The long-anticipated, much-heralded Berkshire Innovation Center is evidently on its way to becoming a reality at the William Stanley Business Park in Pittsfield. While its potential is considerable, it comes with no guarantees, and will be what the city and region make of it.
It has been six years since the $6.5 million state earmark was awarded the city. The delay in signing off on the grant played to the city's advantage financially, if not time-wise, as the Massachusetts Life Sciences Center board of directors Tues-
day signed off on $9.7 million following a request for an additional $3 million from city officials based on the results of a recent feasibility study. That study, and the vote of confidence from the Life Sciences Center board, should boost optimism about the project's eventual success.
Pittsfield leaders and officials from the Pittsfield Economic Development Auth-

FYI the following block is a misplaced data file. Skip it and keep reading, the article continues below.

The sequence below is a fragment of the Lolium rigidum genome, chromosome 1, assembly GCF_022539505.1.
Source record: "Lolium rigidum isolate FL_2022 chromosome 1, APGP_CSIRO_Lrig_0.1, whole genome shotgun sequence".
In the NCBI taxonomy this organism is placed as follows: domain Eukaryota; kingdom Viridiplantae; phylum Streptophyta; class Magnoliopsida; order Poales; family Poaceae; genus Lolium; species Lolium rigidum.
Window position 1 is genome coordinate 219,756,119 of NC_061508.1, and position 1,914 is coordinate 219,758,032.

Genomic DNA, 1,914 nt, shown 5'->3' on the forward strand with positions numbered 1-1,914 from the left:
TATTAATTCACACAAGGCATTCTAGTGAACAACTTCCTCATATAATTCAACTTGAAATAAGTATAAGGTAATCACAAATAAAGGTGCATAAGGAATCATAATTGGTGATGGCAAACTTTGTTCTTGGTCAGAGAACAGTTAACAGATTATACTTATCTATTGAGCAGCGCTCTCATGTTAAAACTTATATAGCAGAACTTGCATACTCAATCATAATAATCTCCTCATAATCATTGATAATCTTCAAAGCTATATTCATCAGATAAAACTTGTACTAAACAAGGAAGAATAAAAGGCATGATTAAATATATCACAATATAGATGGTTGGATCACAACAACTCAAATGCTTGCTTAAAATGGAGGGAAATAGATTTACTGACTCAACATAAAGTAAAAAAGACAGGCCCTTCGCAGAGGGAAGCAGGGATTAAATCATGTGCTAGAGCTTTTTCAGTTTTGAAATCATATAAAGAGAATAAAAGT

ority originally saw the center as an incubator for start-ups in the thriving life sciences field. After evolving into a facility for firms that were farther along in the process, the feasibility study recommended it focus on local firms that supply the life sciences industry. The center's purpose may evolve yet again as the industry evolves and officials will need to be flexible enough to adjust.
Under the terms of the life sciences initiative, the MLSC is not expected to release funding until 2017, which would mean another three years of waiting for a project approved in 2008 to lift off, which is difficult to defend. Some money may come available next year, but the city should at least be able to use the grant as leverage to borrow money for construction of the 20,000-square-foot building.
Pittsfield Mayor Daniel Bianchi believes the project "will have a tremendous impact on our region," and indeed the much-maligned business park is important to the Berkshires, not just Pittsfield. The center is a "if you build it they will come" project, but the right facility and aggressive recruitment of the right businesses could make a huge difference to the city's and region's economies in the decades ahead.